Barrios granted two-year stay, but his case is ‘an exception’
Federal immigration officials have granted Luis Barrios, a Guatemalan native who has spent decades living in Derby, a two-year stay of his deportation, giving him ample time to formally pursue asylum in the United States.
His reprieve may prove to be an outlier under new Trump administration deportation policies, however.
“Mr. Barrios’ case is an exception,” said Erin O’Neil Baker, the attorney representing Barrios. “Generally, you don’t even see a 30-day reprieve. And with this two-year reprieve, it’s pretty extraordinary.”
Barrios, who came to the United States as an undocumented immigrant in 1992 after fleeing violence in Guatemala, had been identified for deportation under new Trump administration policies. Federal officials were set to deport him on May 4, but he was granted a 30-day stay of the deportation the day before.
The news was announced at a press conference in Hartford organized by U.S. Sen. Richard Blumenthal, D-Conn., who has been one of Barrios’ strongest advocates.
While the latest reprieve is not permanent, it gives him “two years of unfettered relaxation” as he pursues asylum, O’Neil Baker said.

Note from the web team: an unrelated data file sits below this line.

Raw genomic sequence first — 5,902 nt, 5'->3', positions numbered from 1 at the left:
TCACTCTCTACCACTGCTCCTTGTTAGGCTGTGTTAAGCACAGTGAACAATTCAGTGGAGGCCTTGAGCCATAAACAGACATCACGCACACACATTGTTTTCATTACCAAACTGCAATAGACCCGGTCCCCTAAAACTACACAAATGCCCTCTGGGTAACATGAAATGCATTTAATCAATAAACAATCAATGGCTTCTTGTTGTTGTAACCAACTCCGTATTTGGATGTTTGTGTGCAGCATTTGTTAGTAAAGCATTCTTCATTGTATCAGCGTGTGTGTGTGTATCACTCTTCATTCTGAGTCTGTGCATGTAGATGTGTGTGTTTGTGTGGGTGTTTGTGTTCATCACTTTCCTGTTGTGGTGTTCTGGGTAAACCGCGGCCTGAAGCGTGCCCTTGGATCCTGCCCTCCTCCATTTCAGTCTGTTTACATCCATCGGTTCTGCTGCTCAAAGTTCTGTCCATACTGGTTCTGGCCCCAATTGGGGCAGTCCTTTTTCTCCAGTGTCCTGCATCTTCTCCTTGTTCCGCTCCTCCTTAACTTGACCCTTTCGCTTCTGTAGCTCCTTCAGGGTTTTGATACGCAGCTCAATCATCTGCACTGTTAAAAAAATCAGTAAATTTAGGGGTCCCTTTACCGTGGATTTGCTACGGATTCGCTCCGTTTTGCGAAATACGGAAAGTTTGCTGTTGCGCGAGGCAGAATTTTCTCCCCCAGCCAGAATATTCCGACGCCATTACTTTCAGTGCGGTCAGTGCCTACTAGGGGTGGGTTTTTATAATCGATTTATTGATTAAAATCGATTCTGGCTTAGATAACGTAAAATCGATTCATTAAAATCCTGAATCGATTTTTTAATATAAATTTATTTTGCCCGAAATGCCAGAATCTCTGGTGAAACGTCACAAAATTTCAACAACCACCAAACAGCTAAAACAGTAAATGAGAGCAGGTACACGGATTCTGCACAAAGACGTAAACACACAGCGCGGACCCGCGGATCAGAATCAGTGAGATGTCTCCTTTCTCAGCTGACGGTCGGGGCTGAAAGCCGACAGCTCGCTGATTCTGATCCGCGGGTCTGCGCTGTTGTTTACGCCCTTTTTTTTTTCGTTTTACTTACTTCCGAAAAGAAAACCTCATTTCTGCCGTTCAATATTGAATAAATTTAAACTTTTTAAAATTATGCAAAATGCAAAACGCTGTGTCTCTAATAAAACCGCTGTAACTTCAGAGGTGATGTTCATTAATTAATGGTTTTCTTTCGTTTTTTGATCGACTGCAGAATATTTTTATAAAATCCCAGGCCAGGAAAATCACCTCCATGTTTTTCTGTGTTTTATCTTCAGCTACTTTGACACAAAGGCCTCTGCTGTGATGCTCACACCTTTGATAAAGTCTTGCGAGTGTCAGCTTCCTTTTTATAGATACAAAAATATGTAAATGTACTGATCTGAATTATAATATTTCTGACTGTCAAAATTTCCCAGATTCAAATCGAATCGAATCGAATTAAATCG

“Thank you, Sen. Blumenthal, my lawyer, Erin, and so many people behind us to help me about my case,” said Barrios, who was overcome by emotion while he spoke. “I’m very happy.”
“We’re really grateful and happy that we can be together as a family again,” said Jessica Barrios, his daughter, who is a U.S. citizen. “I’m honestly speechless for the news.”
Barrios has received support from numerous state and federal lawmakers in Connecticut, and his case has been widely covered in the media.
“I think it’s all of the community support and all of the efforts – the extreme efforts made by your office, Sen. Blumenthal – that brought us to this point,” O’Neil Baker said. “It just goes to show you this case has merit.”
Blumenthal said his staff made a “full-court press” to ensure Barrios would not be deported.
“I’m so glad that Luis knows that he can stay here at home with his wife and kids,” said U.S. Sen. Chris Murphy, D-Conn. “I’m happy Connecticut’s congressional delegation could act quickly and help.”
But while Barrios no longer faces imminent deportation, many others in Connecticut still do. Blumenthal called Trump’s new deportation policies – which overturned an Obama-era provision that put law-abiding people like Barios low on the priority list for deportation – a “deportation dragnet.”
“We don’t know how many others may be in a similar situation, or what the policy will be going forward,” Blumenthal said. “We’re going to take it one day and one case at a time.”
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